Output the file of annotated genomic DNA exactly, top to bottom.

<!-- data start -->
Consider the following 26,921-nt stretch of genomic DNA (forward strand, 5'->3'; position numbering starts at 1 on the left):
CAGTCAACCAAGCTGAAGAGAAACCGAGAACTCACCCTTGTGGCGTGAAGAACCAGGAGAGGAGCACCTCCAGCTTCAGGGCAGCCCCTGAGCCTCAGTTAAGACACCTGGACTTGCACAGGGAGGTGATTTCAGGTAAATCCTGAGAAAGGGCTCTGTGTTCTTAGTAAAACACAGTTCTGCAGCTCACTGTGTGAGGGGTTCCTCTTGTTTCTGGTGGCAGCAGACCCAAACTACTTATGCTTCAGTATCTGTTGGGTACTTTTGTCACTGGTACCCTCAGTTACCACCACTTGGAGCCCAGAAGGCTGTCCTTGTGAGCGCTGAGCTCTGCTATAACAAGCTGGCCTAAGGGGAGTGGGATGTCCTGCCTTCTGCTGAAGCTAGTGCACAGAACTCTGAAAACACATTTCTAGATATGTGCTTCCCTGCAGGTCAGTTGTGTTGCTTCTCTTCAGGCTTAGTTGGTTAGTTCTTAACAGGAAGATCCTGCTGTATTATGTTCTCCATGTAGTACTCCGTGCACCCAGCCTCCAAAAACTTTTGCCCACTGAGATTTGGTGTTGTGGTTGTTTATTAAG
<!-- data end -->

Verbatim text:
Consider the following 26,921-nt stretch of genomic DNA (forward strand, 5'->3'; position numbering starts at 1 on the left):
CAGTCAACCAAGCTGAAGAGAAACCGAGAACTCACCCTTGTGGCGTGAAGAACCAGGAGAGGAGCACCTCCAGCTTCAGGGCAGCCCCTGAGCCTCAGTTAAGACACCTGGACTTGCACAGGGAGGTGATTTCAGGTAAATCCTGAGAAAGGGCTCTGTGTTCTTAGTAAAACACAGTTCTGCAGCTCACTGTGTGAGGGGTTCCTCTTGTTTCTGGTGGCAGCAGACCCAAACTACTTATGCTTCAGTATCTGTTGGGTACTTTTGTCACTGGTACCCTCAGTTACCACCACTTGGAGCCCAGAAGGCTGTCCTTGTGAGCGCTGAGCTCTGCTATAACAAGCTGGCCTAAGGGGAGTGGGATGTCCTGCCTTCTGCTGAAGCTAGTGCACAGAACTCTGAAAACACATTTCTAGATATGTGCTTCCCTGCAGGTCAGTTGTGTTGCTTCTCTTCAGGCTTAGTTGGTTAGTTCTTAACAGGAAGATCCTGCTGTATTATGTTCTCCATGTAGTACTCCGTGCACCCAGCCTCCAAAAACTTTTGCCCACTGAGATTTGGTGTTGTGGTTGTTTATTAAG